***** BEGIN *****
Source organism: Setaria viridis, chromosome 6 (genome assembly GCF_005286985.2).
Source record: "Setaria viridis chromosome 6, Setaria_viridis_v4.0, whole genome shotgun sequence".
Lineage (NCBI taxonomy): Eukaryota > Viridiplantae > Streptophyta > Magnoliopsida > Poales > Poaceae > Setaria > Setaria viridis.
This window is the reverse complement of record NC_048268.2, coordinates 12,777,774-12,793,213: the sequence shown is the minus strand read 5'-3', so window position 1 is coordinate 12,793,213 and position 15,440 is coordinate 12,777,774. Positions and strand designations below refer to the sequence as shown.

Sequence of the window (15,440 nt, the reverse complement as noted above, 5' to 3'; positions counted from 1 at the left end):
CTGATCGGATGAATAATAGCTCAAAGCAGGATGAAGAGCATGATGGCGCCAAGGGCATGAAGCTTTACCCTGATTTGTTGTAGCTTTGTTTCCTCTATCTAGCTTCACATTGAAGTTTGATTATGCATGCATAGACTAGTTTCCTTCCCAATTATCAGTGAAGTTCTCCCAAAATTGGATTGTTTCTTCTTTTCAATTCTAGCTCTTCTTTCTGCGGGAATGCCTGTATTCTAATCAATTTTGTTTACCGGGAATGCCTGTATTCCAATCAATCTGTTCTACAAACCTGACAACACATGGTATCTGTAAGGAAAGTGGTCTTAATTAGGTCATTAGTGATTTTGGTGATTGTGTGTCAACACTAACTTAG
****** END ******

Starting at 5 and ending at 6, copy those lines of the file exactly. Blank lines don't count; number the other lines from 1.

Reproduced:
Sequence of the window (15,440 nt, the reverse complement as noted above, 5' to 3'; positions counted from 1 at the left end):
CTGATCGGATGAATAATAGCTCAAAGCAGGATGAAGAGCATGATGGCGCCAAGGGCATGAAGCTTTACCCTGATTTGTTGTAGCTTTGTTTCCTCTATCTAGCTTCACATTGAAGTTTGATTATGCATGCATAGACTAGTTTCCTTCCCAATTATCAGTGAAGTTCTCCCAAAATTGGATTGTTTCTTCTTTTCAATTCTAGCTCTTCTTTCTGCGGGAATGCCTGTATTCTAATCAATTTTGTTTACCGGGAATGCCTGTATTCCAATCAATCTGTTCTACAAACCTGACAACACATGGTATCTGTAAGGAAAGTGGTCTTAATTAGGTCATTAGTGATTTTGGTGATTGTGTGTCAACACTAACTTAG